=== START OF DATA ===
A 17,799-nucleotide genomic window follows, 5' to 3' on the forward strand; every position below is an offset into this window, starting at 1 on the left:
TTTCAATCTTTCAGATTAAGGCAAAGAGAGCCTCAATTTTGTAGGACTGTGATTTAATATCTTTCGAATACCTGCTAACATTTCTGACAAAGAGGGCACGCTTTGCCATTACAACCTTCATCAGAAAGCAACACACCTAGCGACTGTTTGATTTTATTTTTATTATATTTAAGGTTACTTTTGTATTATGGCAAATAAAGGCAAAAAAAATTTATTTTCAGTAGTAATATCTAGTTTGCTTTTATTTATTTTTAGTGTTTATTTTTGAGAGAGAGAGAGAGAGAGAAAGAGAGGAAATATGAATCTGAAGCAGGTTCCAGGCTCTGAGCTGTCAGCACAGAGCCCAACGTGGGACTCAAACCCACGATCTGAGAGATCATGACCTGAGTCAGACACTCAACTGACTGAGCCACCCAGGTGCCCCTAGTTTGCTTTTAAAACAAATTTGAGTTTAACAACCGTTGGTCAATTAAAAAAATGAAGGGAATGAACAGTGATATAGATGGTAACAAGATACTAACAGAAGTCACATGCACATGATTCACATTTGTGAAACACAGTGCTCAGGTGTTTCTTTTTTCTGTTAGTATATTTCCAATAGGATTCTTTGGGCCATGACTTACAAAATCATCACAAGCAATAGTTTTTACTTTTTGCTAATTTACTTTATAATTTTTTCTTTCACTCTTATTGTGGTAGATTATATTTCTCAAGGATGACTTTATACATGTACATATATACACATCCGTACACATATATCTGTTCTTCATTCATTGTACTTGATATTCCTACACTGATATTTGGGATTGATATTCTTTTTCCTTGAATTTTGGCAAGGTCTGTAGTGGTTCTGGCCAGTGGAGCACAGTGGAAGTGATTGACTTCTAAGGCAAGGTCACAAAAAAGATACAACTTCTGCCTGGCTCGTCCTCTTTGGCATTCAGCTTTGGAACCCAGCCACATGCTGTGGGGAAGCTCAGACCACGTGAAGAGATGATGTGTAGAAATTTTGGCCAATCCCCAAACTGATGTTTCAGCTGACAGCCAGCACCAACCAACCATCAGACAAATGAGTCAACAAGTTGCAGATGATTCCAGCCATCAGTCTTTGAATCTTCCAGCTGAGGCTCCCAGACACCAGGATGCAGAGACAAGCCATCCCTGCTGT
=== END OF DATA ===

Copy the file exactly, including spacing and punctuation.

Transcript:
A 17,799-nucleotide genomic window follows, 5' to 3' on the forward strand; every position below is an offset into this window, starting at 1 on the left:
TTTCAATCTTTCAGATTAAGGCAAAGAGAGCCTCAATTTTGTAGGACTGTGATTTAATATCTTTCGAATACCTGCTAACATTTCTGACAAAGAGGGCACGCTTTGCCATTACAACCTTCATCAGAAAGCAACACACCTAGCGACTGTTTGATTTTATTTTTATTATATTTAAGGTTACTTTTGTATTATGGCAAATAAAGGCAAAAAAAATTTATTTTCAGTAGTAATATCTAGTTTGCTTTTATTTATTTTTAGTGTTTATTTTTGAGAGAGAGAGAGAGAGAGAAAGAGAGGAAATATGAATCTGAAGCAGGTTCCAGGCTCTGAGCTGTCAGCACAGAGCCCAACGTGGGACTCAAACCCACGATCTGAGAGATCATGACCTGAGTCAGACACTCAACTGACTGAGCCACCCAGGTGCCCCTAGTTTGCTTTTAAAACAAATTTGAGTTTAACAACCGTTGGTCAATTAAAAAAATGAAGGGAATGAACAGTGATATAGATGGTAACAAGATACTAACAGAAGTCACATGCACATGATTCACATTTGTGAAACACAGTGCTCAGGTGTTTCTTTTTTCTGTTAGTATATTTCCAATAGGATTCTTTGGGCCATGACTTACAAAATCATCACAAGCAATAGTTTTTACTTTTTGCTAATTTACTTTATAATTTTTTCTTTCACTCTTATTGTGGTAGATTATATTTCTCAAGGATGACTTTATACATGTACATATATACACATCCGTACACATATATCTGTTCTTCATTCATTGTACTTGATATTCCTACACTGATATTTGGGATTGATATTCTTTTTCCTTGAATTTTGGCAAGGTCTGTAGTGGTTCTGGCCAGTGGAGCACAGTGGAAGTGATTGACTTCTAAGGCAAGGTCACAAAAAAGATACAACTTCTGCCTGGCTCGTCCTCTTTGGCATTCAGCTTTGGAACCCAGCCACATGCTGTGGGGAAGCTCAGACCACGTGAAGAGATGATGTGTAGAAATTTTGGCCAATCCCCAAACTGATGTTTCAGCTGACAGCCAGCACCAACCAACCATCAGACAAATGAGTCAACAAGTTGCAGATGATTCCAGCCATCAGTCTTTGAATCTTCCAGCTGAGGCTCCCAGACACCAGGATGCAGAGACAAGCCATCCCTGCTGT